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## South African Journal of Science

##
*On-line version* ISSN 1996-7489

*Print version* ISSN 0038-2353

### S. Afr. j. sci. vol.111 n.11-12 Pretoria Nov./Dec. 2015

#### http://dx.doi.org/10.17159/sajs.2015/a0124

**SCIENTIFIC CORRESPONDENCE**

**Estimating the age and affinities of Homo naledi**

**J. Francis Thackeray**

Evolutionary Studies Institute, University of the Witwatersrand, Johannesburg, South Africa

**Keywords: **Rising Star; Plio-Pleistocene; least squares linear regression; morphometric analysis

Recent discoveries of more than 1500 hominin fossils from the site of Rising Star in the South African Cradle of Humankind, attributed to a new species *(Homo naledi), ^{1}*have attracted global interest. As yet no secure date for this extraordinary material has been obtained, and the relationship of this species to other Plio-Pleistocene taxa has been greatly debated in the media. Here I report results of morphometric analyses that may facilitate an assessment of the age and affinities of crania attributed to

*H. naledi.*

The method is based on a least squares linear regression analysis of mean values of measurements for crania of 12 hominin species (Table 1), as published by Berger et al.^{1} The analyses were performed to obtain standard errors of m-coefficients (se_{m}) in regression equations of the form *y = mx + c, *based on pairwise comparisons of cranial data, as described elsewhere for pairs of hominin specimens,^{2,3} taking into account criticisms raised by Gordon and Wood^{4}.

The degree of scatter around a regression line of pairwise comparisons is quantified by the se_{m} statistic. Log transformed se_{m} values for conspecific pairs of modern vertebrates (as well as invertebrates) display a normal distribution with a mean value of -1.61,^{5} which has been considered to be an approximation of a biological species constant (T) with a standard deviation of circa 0.1,^{3} and which has been used to facilitate a mathematical (probabilistic) definition of a species^{5}.

It is of great interest to use this approach by comparing cranial measurements of *H. naledi *to those of other species listed in Table 1, using data published by Berger et al.^{1} Log se_{m} Hn (x axis) values refer to results of pairwise comparisons when the measurements for *H. naledi *are on the *x *axis, and measurements for other taxa are on the *y *axis in regression analyses. Log se_{m} Hn (y axis) values refer to results of pairwise comparisons when the measurements for *H. naledi *are on the *y *axis, and measurements for other taxa are on the *x *axis. 'Log se_{m} mean' refers to the mean of these two values, and 'delta log se_{m}' refers to the difference between the two values, which can also be used to assess degrees of similarity or dissimilarity in the context of log se_{m} values.^{3}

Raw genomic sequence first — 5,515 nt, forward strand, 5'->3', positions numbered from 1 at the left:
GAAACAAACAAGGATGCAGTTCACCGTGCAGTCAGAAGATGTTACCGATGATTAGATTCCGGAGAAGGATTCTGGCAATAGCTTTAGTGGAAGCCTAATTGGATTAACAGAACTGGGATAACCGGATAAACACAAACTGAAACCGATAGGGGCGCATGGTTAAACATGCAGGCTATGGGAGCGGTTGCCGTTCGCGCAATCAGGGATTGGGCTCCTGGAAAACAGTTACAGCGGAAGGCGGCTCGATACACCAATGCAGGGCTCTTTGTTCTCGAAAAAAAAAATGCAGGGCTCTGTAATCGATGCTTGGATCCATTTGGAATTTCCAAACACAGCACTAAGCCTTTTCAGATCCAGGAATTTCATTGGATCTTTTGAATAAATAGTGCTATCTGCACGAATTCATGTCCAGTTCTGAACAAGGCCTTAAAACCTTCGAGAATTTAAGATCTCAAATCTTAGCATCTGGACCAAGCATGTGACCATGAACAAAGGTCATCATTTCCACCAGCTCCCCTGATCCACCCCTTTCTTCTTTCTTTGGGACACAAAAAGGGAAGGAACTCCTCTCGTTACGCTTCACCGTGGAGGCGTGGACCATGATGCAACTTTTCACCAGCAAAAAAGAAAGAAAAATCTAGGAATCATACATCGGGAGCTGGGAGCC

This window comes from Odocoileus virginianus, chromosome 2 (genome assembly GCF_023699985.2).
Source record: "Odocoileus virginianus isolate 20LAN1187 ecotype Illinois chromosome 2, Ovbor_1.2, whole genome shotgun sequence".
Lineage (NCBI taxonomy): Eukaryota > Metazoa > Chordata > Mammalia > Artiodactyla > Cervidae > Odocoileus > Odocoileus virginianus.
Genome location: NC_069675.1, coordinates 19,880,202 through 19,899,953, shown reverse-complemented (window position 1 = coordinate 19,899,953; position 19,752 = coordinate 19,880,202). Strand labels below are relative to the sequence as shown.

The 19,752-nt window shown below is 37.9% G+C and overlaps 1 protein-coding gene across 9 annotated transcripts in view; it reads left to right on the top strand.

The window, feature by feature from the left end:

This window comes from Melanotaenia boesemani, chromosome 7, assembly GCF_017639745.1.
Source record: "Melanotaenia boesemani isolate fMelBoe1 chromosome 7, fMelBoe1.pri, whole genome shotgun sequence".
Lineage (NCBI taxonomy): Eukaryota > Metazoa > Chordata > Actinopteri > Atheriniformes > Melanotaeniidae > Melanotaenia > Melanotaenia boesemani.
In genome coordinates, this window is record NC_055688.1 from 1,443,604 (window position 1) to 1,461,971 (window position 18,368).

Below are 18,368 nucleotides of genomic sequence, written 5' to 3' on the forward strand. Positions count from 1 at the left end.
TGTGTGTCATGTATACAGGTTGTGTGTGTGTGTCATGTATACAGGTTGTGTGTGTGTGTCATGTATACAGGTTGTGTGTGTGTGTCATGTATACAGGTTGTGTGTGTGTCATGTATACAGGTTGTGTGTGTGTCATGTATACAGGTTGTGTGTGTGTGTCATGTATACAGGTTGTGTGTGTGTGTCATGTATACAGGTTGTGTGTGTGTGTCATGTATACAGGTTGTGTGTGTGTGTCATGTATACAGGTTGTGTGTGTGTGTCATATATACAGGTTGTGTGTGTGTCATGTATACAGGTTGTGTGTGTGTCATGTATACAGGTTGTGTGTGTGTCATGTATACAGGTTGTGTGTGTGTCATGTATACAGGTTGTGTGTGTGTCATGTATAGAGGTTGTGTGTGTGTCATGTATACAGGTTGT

In the context of results reported for conspecific pairs of modern taxa, it is relevant to report two results from the current study. Firstly, *H. naledi *appears to be significantly different (dissimilar) from other species listed in Table 1, because all of the mean log se_{m} values listed in Table 1 are outside the 95% confidence limits around the mean value of -1.61 +/- 0.1 for conspecifics. Secondly, *H. naledi *appears to be most similar to specimens attributed to early *Homo, *notably *H. habilis, *and (to a lesser extent) *H. rudolfensis *and *H. erectus *(see numbers listed in bold in Table 1).

A conclusion from this analysis is that the claim that *H. naledi *represents a distinct species appears to be warranted, at least from cranial data. Without assuming that log se_{m} values can provide accurate dates, the results presented in Table 1 may be used to provide an estimate for the age of *H. naledi, *here considered to be in the order of 2 million years (+/- 0.5 years), recognising that the maximum age for *H. rudolfensis *is circa 2.5 mya, the age for African *H. erectus *in this comparative study is circa 1.5 mya, and the age for *H. habilis *from sites such as Olduvai Gorge in Tanzania is circa 1.8 mya.

**Acknowledgements**

This research was supported by the National Research Foundation (South Africa) and the A.W. Mellon Foundation. I am grateful to Sue Dykes for assistance and discussion.

**References**

1. Berger LR, Hawks J, De Ruiter DJ, Churchill SE, Schmid P Delezene LK, et al. *Homo naledi, *a new species of the genus *Homo *from the Dinaledi Chamber, South Africa. eLife. 2015;4:e09560. http://dx.doi.org/10.7554/eLife.09560 [ Links ]

2. Thackeray JF. *Homo habilis *and *Australopithecus africanus, *in the context of a chronospecies and climatic change. In: Runge J, editor. Changing climates, ecosystems and environments within arid southern Africa and adjoining regions: Palaeoecology of Africa 33. Forthcoming 2015. [ Links ]

3. Thackeray JF, Dykes S. Morphometric analyses of hominoid crania, probabilities of conspecificity and an approximation of a biological species constant. HOMO J Comp Hum Biol. Forthcoming 2015. [ Links ]

4. Gordon AD, Wood BA. Evaluating the use of pairwise dissimilarity metrics in paleoanthropology. J Hum Evol. 2013;65:465-477. http://dx.doi.org/10.1016/j.jhevol.2013.08.002 [ Links ]

5. Thackeray JF. Approximation of a biological species constant? S Afr J Sci. 2007;103:489. [ Links ]

**Correspondence**:

J. Francis Thackeray

Evolutionary Studies Institute

Private Bag 3, Wits 2050

South Africa

Email:Francis.thackeray@wits.ac.za